The UO’s Environment Initiative has awarded seed funding to five new teaching projects to support faculty members who have proposed innovative courses and dynamic classroom experiences.
The Seed Funding Program was established last year to support both research and curricular projects and to focus the intellectual energy and work of faculty, students and community partners on a just and livable future through transdisciplinary research, teaching and experiential learning.
The following projects each received awards worth up to $25,000:
Ashley Cordes, assistant professor of indigenous studies, English and environmental studies, and Jason Younker, associate professor of anthropology, both members of the Coquille Indian Tribe, will design two courses, Indigeneity, Place, and Cyberspace, and Indigenous Methods for Environmental Storytelling. The courses explore how the internet expands the parameters of what place means and how storytelling is an essential component in not only imagining, but constructing, livable worlds.
Carolyn Fish, assistant professor of geography, and Alex Segrè Cohen, assistant professor of science and risk communication, will develop a course called Science Communication and Mapping for Climate Justice. Maps are key to climate change communication, and the course will advance students’ understanding of the cognitive, social and critical implications of map design for climate justice.
Michelle Jacob, professor of education studies, and Regan Anderson, language instructor in the Linguistics and Northwest Indian Language Institute, will develop beginner-friendly and publicly accessible Ichishkíin curricular modules that are responsive to community priorities and will help strengthen Indigenous language learning communities. Ichishkíin is a dialect currently spoken on the Yakama Nation, the Confederated Tribes of the Warm Springs Reservation, and the Confederated Tribes of the Umatilla Indian Reservation.
Mary Polities, assistant professor of architecture; Paul Dalton, associate professor of bioengineering; and Ignacio Lopez Buson, assistant professor of landscape architecture, will work together to offer an interdisciplinary course that will investigate how digital fabrication can be optimized for living systems to produce resilient design. The intersection of digital fabrication and plants is a rapidly growing area of research, providing new ways to address carbon emissions, sustainability, health and wellness in the indoor environment.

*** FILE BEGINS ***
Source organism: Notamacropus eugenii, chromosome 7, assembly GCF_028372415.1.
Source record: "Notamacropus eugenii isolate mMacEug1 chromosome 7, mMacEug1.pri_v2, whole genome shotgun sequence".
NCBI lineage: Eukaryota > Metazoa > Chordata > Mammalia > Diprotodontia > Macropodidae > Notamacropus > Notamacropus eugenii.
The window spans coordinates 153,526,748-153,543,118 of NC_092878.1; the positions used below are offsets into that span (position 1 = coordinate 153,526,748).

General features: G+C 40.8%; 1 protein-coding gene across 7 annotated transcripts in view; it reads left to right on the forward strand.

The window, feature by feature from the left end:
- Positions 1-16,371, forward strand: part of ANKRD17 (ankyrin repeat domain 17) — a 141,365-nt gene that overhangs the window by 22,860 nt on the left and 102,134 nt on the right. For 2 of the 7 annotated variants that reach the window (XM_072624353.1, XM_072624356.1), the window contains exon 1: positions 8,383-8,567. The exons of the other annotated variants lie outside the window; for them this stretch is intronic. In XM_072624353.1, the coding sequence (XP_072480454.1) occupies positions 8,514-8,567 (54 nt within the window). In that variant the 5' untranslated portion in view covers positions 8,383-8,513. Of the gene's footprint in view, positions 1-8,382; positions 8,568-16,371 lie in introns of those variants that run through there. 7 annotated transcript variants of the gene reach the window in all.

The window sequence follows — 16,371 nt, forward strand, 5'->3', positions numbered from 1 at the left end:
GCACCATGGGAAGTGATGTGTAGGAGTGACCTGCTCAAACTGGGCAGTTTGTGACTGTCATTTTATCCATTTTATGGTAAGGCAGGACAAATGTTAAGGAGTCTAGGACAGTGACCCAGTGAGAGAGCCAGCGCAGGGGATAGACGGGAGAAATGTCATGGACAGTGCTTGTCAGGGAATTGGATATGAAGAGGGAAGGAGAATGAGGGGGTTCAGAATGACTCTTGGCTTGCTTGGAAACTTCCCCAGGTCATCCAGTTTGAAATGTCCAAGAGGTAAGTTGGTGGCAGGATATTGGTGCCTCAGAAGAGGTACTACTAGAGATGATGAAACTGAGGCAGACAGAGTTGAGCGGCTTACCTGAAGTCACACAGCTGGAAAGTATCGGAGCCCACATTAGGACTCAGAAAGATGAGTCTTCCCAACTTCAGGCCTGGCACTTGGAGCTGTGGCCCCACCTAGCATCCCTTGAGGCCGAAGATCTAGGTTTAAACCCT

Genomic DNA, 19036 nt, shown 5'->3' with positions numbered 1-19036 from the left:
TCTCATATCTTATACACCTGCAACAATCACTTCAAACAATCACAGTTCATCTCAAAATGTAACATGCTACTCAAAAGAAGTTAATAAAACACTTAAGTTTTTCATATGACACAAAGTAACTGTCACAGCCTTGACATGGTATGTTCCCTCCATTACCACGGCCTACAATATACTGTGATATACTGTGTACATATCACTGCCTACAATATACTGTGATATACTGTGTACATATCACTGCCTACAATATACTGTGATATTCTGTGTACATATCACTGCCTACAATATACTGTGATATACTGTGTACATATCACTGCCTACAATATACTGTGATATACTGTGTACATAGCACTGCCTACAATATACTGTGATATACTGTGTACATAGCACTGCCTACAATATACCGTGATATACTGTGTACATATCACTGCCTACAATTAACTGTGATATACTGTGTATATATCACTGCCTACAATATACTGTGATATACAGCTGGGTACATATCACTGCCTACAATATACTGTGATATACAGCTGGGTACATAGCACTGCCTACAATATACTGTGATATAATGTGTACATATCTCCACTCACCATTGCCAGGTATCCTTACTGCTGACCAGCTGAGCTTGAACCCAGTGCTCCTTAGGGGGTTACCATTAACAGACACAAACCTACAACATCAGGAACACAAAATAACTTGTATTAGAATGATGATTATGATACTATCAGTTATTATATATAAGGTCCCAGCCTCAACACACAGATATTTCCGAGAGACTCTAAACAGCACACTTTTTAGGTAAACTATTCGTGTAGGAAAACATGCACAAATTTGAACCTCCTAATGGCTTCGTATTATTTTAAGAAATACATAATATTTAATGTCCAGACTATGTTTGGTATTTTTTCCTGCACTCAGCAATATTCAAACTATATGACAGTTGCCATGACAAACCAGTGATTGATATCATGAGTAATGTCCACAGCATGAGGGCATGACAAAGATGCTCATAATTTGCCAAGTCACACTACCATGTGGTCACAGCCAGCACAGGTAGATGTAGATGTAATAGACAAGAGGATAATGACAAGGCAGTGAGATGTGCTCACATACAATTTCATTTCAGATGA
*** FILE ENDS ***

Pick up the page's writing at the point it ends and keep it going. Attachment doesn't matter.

David Sutherland, associate professor of earth sciences and environmental studies, and Maya Watts, an administrator and instructor at the Oregon Institute of Marine Biology in Charleston, will develop a quarter-long program called People and the Coast: An Introduction to Coastal and Marine Environmental Studies. Worldwide, 1 billion people live at coastal elevations, putting them at the front lines of coastal environmental issues, including sea level rise, tsunamis, landslides, subsidence, pollution, overfishing, acidification, hypoxia, habitat degradation and more. The new course re-imagines the UO’s marine lab on the coast and develops a plan for the People and the Coast quarter, which will bridge the gap between the Eugene and Charleston campuses and attract undergraduates from across the UO’s colleges and schools.
“As climate change directly impacts students’ lives, student priorities and workforce demands are changing, said Erin Moore, director of academic programs. These projects all aim to provide students with the needed skills and knowledge to address these pressing issues through innovative curriculum,”